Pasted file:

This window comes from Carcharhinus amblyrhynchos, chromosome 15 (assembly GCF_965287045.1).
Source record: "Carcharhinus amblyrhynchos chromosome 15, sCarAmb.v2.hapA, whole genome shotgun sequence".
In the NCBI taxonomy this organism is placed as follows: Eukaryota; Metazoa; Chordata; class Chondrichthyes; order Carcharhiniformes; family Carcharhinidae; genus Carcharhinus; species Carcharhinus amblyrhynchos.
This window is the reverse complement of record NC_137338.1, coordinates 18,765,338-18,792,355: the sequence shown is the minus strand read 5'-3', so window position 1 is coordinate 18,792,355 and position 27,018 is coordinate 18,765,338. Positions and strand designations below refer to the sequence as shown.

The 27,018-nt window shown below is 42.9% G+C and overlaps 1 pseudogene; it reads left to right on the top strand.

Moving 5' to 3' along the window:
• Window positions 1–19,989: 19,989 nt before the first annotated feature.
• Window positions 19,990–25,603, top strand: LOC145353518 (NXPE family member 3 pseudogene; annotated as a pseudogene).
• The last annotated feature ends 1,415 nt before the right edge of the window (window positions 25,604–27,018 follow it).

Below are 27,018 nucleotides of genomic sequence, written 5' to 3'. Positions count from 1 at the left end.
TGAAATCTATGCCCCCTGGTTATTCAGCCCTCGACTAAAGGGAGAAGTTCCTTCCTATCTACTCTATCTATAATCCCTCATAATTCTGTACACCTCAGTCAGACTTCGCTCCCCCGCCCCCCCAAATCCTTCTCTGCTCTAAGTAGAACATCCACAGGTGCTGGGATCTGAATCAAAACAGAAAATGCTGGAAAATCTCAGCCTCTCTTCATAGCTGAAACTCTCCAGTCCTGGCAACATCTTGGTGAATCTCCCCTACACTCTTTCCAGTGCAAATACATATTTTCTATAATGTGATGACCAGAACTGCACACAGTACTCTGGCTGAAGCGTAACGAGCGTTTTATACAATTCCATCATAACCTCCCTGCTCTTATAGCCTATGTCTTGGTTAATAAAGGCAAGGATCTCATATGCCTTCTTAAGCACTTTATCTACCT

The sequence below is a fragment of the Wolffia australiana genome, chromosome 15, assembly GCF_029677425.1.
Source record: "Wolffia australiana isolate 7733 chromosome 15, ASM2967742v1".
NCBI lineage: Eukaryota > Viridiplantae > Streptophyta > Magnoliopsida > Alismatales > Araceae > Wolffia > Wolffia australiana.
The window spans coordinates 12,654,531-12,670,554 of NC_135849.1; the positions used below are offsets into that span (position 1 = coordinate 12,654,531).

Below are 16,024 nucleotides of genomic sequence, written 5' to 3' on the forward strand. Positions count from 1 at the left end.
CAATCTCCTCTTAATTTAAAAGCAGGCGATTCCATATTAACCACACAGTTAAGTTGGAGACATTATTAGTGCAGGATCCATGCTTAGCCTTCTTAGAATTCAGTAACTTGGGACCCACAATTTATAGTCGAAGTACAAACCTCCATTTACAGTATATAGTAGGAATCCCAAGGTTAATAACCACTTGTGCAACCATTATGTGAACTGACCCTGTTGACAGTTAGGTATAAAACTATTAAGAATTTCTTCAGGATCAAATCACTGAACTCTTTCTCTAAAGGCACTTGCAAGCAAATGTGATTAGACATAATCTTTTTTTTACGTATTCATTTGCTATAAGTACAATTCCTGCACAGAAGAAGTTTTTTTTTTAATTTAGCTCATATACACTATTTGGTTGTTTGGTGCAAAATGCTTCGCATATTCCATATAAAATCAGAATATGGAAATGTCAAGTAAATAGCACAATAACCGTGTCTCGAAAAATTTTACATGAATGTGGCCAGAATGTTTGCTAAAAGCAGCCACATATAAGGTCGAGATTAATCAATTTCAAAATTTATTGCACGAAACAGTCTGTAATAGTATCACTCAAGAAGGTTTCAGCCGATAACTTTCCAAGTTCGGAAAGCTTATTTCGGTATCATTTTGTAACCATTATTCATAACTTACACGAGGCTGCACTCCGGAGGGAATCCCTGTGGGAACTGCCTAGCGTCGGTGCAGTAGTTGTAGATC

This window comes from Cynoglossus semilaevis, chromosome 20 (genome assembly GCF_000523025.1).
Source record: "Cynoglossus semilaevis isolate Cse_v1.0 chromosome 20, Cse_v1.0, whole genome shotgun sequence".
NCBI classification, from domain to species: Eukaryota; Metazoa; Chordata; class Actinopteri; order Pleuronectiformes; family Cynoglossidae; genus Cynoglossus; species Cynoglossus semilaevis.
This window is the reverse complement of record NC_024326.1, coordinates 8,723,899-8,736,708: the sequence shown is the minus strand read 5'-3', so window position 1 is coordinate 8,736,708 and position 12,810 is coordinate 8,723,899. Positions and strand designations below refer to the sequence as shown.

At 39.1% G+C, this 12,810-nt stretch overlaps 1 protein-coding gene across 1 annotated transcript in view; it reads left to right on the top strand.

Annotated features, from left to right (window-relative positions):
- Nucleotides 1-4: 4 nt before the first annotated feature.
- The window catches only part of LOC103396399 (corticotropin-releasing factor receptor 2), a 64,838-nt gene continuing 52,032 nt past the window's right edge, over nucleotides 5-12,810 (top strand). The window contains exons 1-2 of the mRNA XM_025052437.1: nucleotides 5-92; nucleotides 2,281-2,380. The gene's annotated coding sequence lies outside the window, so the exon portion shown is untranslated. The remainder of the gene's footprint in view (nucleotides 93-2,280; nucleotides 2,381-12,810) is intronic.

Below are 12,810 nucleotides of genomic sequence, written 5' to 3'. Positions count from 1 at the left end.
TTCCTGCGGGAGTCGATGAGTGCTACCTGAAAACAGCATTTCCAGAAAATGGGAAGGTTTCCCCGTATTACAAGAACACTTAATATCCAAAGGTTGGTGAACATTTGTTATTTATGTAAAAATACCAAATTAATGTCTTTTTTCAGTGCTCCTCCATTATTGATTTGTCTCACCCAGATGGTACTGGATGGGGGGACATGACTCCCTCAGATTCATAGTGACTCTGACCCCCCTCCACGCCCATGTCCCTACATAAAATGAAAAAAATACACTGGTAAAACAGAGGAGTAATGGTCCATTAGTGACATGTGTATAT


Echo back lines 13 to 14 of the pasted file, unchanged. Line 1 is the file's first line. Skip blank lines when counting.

Source record: "Wolffia australiana isolate 7733 chromosome 15, ASM2967742v1".
NCBI lineage: Eukaryota > Viridiplantae > Streptophyta > Magnoliopsida > Alismatales > Araceae > Wolffia > Wolffia australiana.